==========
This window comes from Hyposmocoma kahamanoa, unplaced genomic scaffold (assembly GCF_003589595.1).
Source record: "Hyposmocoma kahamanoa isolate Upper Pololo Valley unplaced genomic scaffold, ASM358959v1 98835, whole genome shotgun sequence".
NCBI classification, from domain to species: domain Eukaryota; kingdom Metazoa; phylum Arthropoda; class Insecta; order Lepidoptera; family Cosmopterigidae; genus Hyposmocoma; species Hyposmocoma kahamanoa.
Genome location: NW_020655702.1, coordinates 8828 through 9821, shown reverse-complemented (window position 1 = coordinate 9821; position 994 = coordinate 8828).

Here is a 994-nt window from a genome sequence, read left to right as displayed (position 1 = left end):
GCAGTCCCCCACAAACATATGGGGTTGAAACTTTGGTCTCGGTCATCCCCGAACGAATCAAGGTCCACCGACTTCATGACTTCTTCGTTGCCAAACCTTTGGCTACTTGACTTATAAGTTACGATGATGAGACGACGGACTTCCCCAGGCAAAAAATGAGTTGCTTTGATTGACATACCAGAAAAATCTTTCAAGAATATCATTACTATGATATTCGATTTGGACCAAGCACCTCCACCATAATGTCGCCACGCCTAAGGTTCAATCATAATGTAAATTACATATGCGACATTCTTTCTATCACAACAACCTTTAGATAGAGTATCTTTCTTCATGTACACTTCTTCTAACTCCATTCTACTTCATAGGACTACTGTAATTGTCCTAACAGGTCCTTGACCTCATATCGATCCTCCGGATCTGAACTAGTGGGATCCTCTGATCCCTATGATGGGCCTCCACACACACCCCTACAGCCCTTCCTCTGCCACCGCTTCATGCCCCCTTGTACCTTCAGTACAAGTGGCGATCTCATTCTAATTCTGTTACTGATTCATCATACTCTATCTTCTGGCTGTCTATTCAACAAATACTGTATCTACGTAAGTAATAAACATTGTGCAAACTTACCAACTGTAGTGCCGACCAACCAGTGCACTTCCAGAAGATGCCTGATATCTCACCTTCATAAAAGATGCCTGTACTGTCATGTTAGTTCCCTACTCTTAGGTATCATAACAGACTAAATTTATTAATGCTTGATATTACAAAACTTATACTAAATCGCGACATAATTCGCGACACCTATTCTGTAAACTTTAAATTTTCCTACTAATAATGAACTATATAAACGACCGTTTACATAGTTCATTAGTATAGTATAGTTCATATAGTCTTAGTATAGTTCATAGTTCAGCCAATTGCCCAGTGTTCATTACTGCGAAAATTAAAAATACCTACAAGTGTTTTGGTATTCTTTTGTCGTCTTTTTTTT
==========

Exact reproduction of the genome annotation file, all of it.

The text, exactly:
This window comes from Hyposmocoma kahamanoa, unplaced genomic scaffold (assembly GCF_003589595.1).
Source record: "Hyposmocoma kahamanoa isolate Upper Pololo Valley unplaced genomic scaffold, ASM358959v1 98835, whole genome shotgun sequence".
NCBI classification, from domain to species: domain Eukaryota; kingdom Metazoa; phylum Arthropoda; class Insecta; order Lepidoptera; family Cosmopterigidae; genus Hyposmocoma; species Hyposmocoma kahamanoa.
Genome location: NW_020655702.1, coordinates 8828 through 9821, shown reverse-complemented (window position 1 = coordinate 9821; position 994 = coordinate 8828).

Here is a 994-nt window from a genome sequence, read left to right as displayed (position 1 = left end):
GCAGTCCCCCACAAACATATGGGGTTGAAACTTTGGTCTCGGTCATCCCCGAACGAATCAAGGTCCACCGACTTCATGACTTCTTCGTTGCCAAACCTTTGGCTACTTGACTTATAAGTTACGATGATGAGACGACGGACTTCCCCAGGCAAAAAATGAGTTGCTTTGATTGACATACCAGAAAAATCTTTCAAGAATATCATTACTATGATATTCGATTTGGACCAAGCACCTCCACCATAATGTCGCCACGCCTAAGGTTCAATCATAATGTAAATTACATATGCGACATTCTTTCTATCACAACAACCTTTAGATAGAGTATCTTTCTTCATGTACACTTCTTCTAACTCCATTCTACTTCATAGGACTACTGTAATTGTCCTAACAGGTCCTTGACCTCATATCGATCCTCCGGATCTGAACTAGTGGGATCCTCTGATCCCTATGATGGGCCTCCACACACACCCCTACAGCCCTTCCTCTGCCACCGCTTCATGCCCCCTTGTACCTTCAGTACAAGTGGCGATCTCATTCTAATTCTGTTACTGATTCATCATACTCTATCTTCTGGCTGTCTATTCAACAAATACTGTATCTACGTAAGTAATAAACATTGTGCAAACTTACCAACTGTAGTGCCGACCAACCAGTGCACTTCCAGAAGATGCCTGATATCTCACCTTCATAAAAGATGCCTGTACTGTCATGTTAGTTCCCTACTCTTAGGTATCATAACAGACTAAATTTATTAATGCTTGATATTACAAAACTTATACTAAATCGCGACATAATTCGCGACACCTATTCTGTAAACTTTAAATTTTCCTACTAATAATGAACTATATAAACGACCGTTTACATAGTTCATTAGTATAGTATAGTTCATATAGTCTTAGTATAGTTCATAGTTCAGCCAATTGCCCAGTGTTCATTACTGCGAAAATTAAAAATACCTACAAGTGTTTTGGTATTCTTTTGTCGTCTTTTTTTT